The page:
Individual foraminiferal analysis (IFA) has proven to be a useful tool in reconstructing the amplitude of high-frequency climate signals such as the annual cycle and the El Niño-Southern Oscillation (ENSO). However, using IFA to evaluate past changes in climate variability is complicated by many factors including geographic location, foraminiferal ecology, methods of sample processing, and the influence of multiple, superimposed high-frequency climate signals. Robust statistical tools and rigorous uncertainty analysis are therefore required to ensure the reliability of IFA-based interpretations of paleoclimatic change. Here, we present a new proxy system model—called the Quantile Analysis of Temperature using Individual Foraminiferal Analyses (QUANTIFA)—that combines methods for assessing IFA detection sensitivity with analytical tools for processing and interpreting IFA data to standardize and streamline reconstructions employing IFA-Mg/Ca measurements. Model exercises with simulated and real IFA data demonstrate that the dominant signal retained by IFA populations is largely determined by the annual-to-interannual ratio of climate variability at a given location and depth and can be impacted by seasonal biases in foraminiferal productivity. In addition, our exercises reveal that extreme quantiles can be reliable indicators of past changes in climate variability, are often more sensitive to climate change than quantiles within the distributional interior, and can be used to distinguish changes in interannual phenomena like ENSO from seasonality. Altogether, QUANTIFA provides a useful tool for modeling IFA uncertainties and processing IFA data that can be leveraged to establish a history of past climate variability.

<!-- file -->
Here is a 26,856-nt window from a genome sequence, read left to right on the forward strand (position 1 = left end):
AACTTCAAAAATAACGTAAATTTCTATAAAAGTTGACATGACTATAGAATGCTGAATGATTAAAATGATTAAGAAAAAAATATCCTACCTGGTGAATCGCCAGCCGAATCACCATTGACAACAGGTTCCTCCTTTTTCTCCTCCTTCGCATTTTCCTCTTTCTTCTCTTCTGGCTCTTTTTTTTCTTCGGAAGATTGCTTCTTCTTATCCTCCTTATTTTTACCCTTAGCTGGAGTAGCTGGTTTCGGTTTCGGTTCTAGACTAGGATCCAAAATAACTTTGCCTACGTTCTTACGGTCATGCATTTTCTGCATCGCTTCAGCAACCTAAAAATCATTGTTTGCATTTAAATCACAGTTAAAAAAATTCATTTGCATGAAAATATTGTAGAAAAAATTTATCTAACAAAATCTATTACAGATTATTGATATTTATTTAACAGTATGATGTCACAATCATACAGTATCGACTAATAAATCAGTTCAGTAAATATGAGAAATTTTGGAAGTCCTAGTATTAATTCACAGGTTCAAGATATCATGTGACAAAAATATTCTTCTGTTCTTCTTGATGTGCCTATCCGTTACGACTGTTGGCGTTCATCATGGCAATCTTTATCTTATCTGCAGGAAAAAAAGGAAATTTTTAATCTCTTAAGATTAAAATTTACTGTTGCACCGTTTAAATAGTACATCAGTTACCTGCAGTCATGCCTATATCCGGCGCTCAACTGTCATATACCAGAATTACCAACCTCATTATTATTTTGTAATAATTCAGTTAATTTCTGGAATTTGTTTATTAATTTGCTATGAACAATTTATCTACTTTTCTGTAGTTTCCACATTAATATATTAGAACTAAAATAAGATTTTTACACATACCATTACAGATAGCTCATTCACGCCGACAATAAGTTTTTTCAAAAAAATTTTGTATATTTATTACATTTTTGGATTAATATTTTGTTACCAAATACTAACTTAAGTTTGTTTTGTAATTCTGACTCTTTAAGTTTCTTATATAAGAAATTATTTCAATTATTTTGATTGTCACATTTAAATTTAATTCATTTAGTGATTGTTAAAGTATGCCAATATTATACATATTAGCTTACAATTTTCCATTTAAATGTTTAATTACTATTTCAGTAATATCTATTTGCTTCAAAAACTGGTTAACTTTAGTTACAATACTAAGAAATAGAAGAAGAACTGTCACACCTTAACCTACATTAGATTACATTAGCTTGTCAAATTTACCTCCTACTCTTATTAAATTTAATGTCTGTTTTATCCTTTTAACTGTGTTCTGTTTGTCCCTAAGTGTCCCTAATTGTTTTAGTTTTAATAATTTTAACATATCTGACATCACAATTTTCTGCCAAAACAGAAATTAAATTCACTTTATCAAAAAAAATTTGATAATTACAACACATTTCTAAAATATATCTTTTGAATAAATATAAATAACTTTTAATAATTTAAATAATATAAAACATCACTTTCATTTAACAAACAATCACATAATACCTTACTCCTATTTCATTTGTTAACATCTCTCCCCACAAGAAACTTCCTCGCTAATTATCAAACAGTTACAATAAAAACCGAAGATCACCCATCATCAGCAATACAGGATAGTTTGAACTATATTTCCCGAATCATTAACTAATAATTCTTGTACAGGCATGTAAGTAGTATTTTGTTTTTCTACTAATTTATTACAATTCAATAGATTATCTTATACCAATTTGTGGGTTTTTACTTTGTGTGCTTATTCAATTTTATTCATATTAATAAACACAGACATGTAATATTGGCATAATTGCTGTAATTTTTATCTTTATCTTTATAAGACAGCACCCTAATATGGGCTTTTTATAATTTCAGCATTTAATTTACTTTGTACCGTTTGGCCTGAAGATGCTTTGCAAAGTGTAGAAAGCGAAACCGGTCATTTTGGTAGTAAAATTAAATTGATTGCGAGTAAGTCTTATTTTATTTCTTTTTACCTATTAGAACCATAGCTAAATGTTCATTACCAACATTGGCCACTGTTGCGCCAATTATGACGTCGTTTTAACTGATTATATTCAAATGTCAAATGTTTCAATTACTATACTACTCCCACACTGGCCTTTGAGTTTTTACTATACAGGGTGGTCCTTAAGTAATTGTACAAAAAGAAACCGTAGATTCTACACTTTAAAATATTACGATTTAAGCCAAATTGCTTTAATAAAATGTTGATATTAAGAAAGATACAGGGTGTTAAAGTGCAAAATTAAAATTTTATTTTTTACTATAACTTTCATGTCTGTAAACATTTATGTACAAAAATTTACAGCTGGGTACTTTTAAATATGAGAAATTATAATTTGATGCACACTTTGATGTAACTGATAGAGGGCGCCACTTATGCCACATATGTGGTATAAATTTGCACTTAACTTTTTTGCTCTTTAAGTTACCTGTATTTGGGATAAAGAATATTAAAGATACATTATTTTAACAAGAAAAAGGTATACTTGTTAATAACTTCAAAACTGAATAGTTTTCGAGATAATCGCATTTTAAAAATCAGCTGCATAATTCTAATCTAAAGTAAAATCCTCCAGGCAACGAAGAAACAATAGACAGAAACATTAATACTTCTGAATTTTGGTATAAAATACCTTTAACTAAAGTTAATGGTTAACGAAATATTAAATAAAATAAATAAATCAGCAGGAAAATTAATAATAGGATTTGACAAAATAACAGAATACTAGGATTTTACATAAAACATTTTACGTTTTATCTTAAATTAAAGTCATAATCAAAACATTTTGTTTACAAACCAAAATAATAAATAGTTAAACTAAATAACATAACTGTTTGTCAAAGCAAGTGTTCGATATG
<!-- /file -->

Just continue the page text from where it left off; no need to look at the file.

ASJC Scopus subject areas
- Atmospheric Science